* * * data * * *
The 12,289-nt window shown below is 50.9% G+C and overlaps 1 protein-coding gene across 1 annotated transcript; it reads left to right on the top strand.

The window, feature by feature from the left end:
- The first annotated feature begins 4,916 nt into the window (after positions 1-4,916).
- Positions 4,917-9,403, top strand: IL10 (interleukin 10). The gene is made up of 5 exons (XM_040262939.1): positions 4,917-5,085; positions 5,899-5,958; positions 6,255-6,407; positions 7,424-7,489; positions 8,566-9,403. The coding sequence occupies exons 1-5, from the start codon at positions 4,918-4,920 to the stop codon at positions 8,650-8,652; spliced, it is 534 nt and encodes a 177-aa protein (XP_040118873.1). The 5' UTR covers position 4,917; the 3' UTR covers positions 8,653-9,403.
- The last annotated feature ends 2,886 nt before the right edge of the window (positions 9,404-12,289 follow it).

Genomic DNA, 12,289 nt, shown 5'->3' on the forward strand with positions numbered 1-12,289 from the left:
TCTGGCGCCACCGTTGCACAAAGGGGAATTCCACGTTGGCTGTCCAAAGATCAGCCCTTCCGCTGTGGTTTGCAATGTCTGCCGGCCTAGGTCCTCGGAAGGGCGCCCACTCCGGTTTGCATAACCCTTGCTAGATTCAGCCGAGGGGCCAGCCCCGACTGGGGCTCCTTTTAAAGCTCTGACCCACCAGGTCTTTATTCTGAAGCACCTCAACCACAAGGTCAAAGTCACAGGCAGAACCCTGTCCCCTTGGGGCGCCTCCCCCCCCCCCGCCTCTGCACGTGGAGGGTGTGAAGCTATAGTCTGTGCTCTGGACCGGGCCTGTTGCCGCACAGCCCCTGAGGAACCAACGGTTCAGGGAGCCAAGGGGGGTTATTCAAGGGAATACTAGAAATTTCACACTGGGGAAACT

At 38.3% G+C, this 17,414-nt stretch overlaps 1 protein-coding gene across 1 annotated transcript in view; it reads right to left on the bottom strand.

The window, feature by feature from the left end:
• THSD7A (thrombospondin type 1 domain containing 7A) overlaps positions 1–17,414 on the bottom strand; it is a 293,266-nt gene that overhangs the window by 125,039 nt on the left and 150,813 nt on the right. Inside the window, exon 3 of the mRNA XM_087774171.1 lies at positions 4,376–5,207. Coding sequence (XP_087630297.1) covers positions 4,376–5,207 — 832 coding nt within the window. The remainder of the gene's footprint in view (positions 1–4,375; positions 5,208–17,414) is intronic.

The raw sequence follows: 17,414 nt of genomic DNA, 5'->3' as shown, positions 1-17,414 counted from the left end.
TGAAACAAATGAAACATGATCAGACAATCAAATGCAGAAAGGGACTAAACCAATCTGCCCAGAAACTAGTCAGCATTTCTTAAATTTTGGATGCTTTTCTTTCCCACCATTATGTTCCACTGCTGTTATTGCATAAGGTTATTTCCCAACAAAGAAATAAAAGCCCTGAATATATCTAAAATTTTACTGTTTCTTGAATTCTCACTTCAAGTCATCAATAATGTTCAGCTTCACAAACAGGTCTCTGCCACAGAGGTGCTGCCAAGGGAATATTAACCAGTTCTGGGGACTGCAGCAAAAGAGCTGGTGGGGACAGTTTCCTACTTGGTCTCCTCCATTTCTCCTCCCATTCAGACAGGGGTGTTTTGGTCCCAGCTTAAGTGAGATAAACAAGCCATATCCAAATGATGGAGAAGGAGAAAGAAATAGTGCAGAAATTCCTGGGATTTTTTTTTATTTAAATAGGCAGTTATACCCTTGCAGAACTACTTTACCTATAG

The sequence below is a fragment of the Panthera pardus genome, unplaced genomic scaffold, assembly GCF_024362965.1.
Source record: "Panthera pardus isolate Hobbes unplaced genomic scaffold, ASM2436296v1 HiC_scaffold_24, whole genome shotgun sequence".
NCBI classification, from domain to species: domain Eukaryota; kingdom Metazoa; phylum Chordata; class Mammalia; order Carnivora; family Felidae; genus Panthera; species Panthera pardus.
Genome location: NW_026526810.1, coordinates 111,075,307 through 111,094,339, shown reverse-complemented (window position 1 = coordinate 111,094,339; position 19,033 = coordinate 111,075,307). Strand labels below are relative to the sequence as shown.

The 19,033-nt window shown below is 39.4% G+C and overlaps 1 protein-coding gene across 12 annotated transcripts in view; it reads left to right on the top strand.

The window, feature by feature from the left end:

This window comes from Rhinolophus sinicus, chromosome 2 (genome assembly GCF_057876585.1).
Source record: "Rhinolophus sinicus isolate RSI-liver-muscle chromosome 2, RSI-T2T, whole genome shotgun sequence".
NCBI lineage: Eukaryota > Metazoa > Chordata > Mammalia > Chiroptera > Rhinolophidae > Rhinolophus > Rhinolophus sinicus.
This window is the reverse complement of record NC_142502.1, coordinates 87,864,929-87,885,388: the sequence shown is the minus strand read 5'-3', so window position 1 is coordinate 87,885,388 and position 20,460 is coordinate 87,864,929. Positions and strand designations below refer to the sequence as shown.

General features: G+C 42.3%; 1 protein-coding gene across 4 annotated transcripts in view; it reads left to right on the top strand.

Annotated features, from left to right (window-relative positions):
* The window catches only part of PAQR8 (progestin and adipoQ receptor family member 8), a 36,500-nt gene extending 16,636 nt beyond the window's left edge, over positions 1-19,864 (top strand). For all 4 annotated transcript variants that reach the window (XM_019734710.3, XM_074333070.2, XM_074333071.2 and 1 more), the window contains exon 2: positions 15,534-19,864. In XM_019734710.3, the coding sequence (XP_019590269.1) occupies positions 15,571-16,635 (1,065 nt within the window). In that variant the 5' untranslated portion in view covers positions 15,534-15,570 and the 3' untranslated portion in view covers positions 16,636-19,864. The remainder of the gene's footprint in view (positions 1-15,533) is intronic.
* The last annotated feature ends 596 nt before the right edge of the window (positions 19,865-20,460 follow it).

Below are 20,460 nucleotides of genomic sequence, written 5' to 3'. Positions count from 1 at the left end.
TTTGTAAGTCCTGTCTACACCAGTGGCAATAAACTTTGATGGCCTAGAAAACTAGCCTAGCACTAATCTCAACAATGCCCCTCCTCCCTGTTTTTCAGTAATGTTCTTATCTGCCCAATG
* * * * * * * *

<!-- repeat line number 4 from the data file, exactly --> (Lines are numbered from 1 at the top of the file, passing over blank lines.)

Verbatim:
- Positions 4,917-9,403, top strand: IL10 (interleukin 10). The gene is made up of 5 exons (XM_040262939.1): positions 4,917-5,085; positions 5,899-5,958; positions 6,255-6,407; positions 7,424-7,489; positions 8,566-9,403. The coding sequence occupies exons 1-5, from the start codon at positions 4,918-4,920 to the stop codon at positions 8,650-8,652; spliced, it is 534 nt and encodes a 177-aa protein (XP_040118873.1). The 5' UTR covers position 4,917; the 3' UTR covers positions 8,653-9,403.